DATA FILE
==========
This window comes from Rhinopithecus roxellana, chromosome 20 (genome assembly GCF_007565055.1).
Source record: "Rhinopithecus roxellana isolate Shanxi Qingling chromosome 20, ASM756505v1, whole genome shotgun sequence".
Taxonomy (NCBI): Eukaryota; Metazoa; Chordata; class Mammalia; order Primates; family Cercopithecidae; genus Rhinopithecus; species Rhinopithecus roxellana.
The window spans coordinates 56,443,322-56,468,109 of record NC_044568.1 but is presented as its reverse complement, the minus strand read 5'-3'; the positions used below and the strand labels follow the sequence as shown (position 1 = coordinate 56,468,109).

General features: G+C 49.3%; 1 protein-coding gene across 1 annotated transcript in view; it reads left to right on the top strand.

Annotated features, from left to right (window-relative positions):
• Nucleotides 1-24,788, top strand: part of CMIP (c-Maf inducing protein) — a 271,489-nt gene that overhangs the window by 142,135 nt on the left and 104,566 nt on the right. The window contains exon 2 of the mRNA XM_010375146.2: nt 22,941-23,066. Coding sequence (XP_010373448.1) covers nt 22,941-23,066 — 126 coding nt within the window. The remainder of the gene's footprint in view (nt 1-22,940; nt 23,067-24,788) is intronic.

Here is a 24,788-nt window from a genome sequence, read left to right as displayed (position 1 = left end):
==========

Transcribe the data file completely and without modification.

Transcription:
This window comes from Rhinopithecus roxellana, chromosome 20 (genome assembly GCF_007565055.1).
Source record: "Rhinopithecus roxellana isolate Shanxi Qingling chromosome 20, ASM756505v1, whole genome shotgun sequence".
Taxonomy (NCBI): Eukaryota; Metazoa; Chordata; class Mammalia; order Primates; family Cercopithecidae; genus Rhinopithecus; species Rhinopithecus roxellana.
The window spans coordinates 56,443,322-56,468,109 of record NC_044568.1 but is presented as its reverse complement, the minus strand read 5'-3'; the positions used below and the strand labels follow the sequence as shown (position 1 = coordinate 56,468,109).

General features: G+C 49.3%; 1 protein-coding gene across 1 annotated transcript in view; it reads left to right on the top strand.

Annotated features, from left to right (window-relative positions):
• Nucleotides 1-24,788, top strand: part of CMIP (c-Maf inducing protein) — a 271,489-nt gene that overhangs the window by 142,135 nt on the left and 104,566 nt on the right. The window contains exon 2 of the mRNA XM_010375146.2: nt 22,941-23,066. Coding sequence (XP_010373448.1) covers nt 22,941-23,066 — 126 coding nt within the window. The remainder of the gene's footprint in view (nt 1-22,940; nt 23,067-24,788) is intronic.

Here is a 24,788-nt window from a genome sequence, read left to right as displayed (position 1 = left end):